P Caglar has received her BS and MS (combined degree) in Chemical Engineering in 1973 from Chemical Engineering Department of Hacettepe University in Ankara, Turkey. She received her PhD in Analytical Chemistry from Chemistry Department of Hacettepe University in 1980. She is currently a Professor of Analytical Chemistry. She awarded by “TUBITAK and British Council Fellowship” at University of Machester DIAS for 4 months in 1987, “Fulbright Fellowship” at Rensselear Polytechnic Institute, Department of Chemistry in Troy, NY for a year in 1990, and “Visiting Professorship” at University of Virginia, Department of Chemistry in Charlottesville, VA for a year in 2001-2002. Her current research interests are design, development and application of fiber-optic chemical sensors and biosensors, novel sensors based on capillary electrophoretic microchip systems using fiber optics. She has over 70 papers published in refereed journals.
In this study, we propose a simple, fast, low cost extraction method based on dispersive-liquid-liquid microextraction (DLLME) and GC-MS analysis for the determination of 17β-estradiol (E2) and diethylstilbestrol (DES) in water. The main parameters affecting DLLME process such as the kind of extraction solvent, dispersive solvent,volume of the extraction and the dispersive solvent, extraction time and ionic strength were optimized. This method involves the rapid injection of an appropriate mixture of extraction solvent (100 μL chloroform) and dispersive solvent (1.00 mL acetonitrile) to water samples. After centrifugation of formed cloudy solution, sedimented phase was evaporated. Prior to GC-MS analysis samples were derivatized. The correlation coefficient of the calibration curve was higher than 0.994. The linear range was from 1 to 20 ng mL−1 for diethylstilbestrol (DES) and 1 to 10 ng mL-1 for 17β-estradiol (E2). The detection limits of DES and E2 were 0.42 ng mL1 and 0.71 ng mL-1,respectively. The recoveries of the method for DES and E2 from well water samples at spiking levels of 5 ng mL−1 ere 101.6% and 93.4%, respectively.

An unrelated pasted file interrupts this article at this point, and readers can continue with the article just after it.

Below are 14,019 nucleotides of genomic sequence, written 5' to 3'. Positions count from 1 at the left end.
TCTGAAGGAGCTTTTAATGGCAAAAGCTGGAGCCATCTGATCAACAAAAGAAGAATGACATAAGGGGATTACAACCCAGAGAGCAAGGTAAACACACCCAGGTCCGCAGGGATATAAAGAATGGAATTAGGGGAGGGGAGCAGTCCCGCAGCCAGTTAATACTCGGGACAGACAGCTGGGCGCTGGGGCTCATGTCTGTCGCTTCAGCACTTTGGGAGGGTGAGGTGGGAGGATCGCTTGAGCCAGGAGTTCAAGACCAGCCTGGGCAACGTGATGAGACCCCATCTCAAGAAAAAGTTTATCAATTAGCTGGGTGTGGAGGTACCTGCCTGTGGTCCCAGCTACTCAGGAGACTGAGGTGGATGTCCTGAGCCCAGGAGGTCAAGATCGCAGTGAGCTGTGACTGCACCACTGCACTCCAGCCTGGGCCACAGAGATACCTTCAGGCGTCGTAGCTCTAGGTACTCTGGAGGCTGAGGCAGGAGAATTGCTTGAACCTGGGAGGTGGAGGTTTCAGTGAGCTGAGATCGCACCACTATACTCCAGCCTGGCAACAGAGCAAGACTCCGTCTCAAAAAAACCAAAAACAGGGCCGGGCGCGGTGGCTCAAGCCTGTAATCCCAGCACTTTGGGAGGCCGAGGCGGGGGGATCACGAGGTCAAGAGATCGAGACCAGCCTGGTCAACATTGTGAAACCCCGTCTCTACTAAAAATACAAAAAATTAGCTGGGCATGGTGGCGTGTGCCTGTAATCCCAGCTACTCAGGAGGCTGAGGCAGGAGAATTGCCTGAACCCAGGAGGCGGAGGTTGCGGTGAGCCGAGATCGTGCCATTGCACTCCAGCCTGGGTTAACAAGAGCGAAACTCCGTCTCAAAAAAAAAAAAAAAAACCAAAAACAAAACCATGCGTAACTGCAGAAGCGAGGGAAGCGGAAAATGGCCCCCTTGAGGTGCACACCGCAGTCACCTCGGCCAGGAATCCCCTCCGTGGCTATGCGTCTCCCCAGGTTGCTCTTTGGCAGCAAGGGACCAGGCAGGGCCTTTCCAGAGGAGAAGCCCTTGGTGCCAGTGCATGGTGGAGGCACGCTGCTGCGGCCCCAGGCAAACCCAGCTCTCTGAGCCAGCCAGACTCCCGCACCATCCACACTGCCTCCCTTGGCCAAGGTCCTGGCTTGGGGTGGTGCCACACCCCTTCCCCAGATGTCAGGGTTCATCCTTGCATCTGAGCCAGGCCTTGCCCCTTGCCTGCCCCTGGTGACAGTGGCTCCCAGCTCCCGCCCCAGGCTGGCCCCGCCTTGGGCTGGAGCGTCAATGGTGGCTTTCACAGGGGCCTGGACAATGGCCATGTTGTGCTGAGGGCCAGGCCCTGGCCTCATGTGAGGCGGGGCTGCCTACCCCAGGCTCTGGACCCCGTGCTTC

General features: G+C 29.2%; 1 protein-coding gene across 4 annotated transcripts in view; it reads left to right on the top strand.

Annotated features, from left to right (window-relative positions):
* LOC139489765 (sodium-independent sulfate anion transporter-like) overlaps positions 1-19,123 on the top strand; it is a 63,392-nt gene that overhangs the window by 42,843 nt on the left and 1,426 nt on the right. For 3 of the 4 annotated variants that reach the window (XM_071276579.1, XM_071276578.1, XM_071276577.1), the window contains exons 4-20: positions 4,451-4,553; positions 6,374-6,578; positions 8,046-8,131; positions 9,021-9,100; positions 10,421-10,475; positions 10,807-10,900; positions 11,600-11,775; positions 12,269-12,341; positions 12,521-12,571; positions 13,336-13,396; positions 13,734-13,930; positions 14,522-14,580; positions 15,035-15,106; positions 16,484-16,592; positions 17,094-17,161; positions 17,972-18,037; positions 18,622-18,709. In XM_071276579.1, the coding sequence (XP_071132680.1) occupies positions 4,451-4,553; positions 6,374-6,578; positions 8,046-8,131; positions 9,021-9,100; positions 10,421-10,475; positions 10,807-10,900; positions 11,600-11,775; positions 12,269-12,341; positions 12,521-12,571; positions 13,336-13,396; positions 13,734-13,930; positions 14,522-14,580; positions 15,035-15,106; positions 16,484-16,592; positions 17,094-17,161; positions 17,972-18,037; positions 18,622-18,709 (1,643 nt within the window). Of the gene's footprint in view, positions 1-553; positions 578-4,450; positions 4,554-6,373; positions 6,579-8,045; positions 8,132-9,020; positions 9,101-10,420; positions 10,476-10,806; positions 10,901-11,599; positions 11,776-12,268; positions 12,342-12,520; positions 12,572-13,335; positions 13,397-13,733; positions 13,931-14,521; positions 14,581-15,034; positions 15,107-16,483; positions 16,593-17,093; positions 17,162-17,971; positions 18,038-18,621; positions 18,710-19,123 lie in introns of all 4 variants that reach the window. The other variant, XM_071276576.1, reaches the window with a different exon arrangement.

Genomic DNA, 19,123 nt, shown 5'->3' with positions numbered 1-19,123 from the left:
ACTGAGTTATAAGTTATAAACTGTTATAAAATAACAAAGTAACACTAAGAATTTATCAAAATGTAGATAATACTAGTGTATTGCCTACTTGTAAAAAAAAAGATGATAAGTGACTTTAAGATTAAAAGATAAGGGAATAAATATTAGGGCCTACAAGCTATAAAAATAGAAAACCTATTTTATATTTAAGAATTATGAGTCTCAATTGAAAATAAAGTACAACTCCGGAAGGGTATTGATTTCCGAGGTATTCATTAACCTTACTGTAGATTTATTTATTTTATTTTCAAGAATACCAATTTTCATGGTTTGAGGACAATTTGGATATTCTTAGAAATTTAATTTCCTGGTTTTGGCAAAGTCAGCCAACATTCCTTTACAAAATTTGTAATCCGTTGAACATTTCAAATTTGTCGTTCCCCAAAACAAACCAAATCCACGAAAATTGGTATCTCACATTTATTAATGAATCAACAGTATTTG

Jared Selman is currently a Forensic Science – Chemistry major at St. Mary’s University. Over summer 2016, he worked with Dr. José Tormos-Mélendez as part of the Summer Undergraduate Research Program supported by a departmental Welch grant awarded to the Department of Chemistry and Biochemistry at St. Mary’s University. His summer work consisted in obtaining the first crystal structure of mammalian PAO. He learned essential lab techniques and research methodologies that will prepare him for gr\aduate studies. After graduate school, he hopes to launch a career as a forensic scientist. He also hopes to one-day work as a high school science teacher. Inspired by the teachers who challenged and prepared him for college, he seeks to educate the next generation of upcoming leaders.
Human polyamine oxidase (hPAO) is a flavoprotein that catalyzes the oxidation of polyamine metabolites. Polyamines are important for cell growth and proliferation1. It has been shown that if polyamine synthesis is inhibited, cell growth is limited2. Recent studies have found a link between increased polyamine levels and hydrogen peroxide in cancer cells3. The catabolism of polyamines produces peroxides, which in high levels can enhance cancer cell growth4,5. Understanding polyamine metabolism can lead to advancements in cancer therapy. To better understand hPAO and its links as a target for cancer therapy, we need to have a better understanding of the chemical and structural specificities of hPAO. Sequence alignment has identified a conserved histidine residue in the active site of PAO and it has been found to play a role in polyamine metabolism6. Previous studies have shown that mammalian PAO prefers the N1-acetylated substrate over the non-N1-cetylated substrates6. Currently there are crystal structures for the maize and yeast PAO, but they are only 20% identical to mammalian PAO6. Therefore, in order to better understand the chemical and structural specificities of PAO we have attempted to obtain the first crystal structure of a mammalian PAO. Here in, we present two different purification methods for the crystallization of hPAO. Samples were submitted for crystallization trials at the X-Ray Core facility at the Department of Biochemistry in the University of Texas Health Science Center at San Antonio.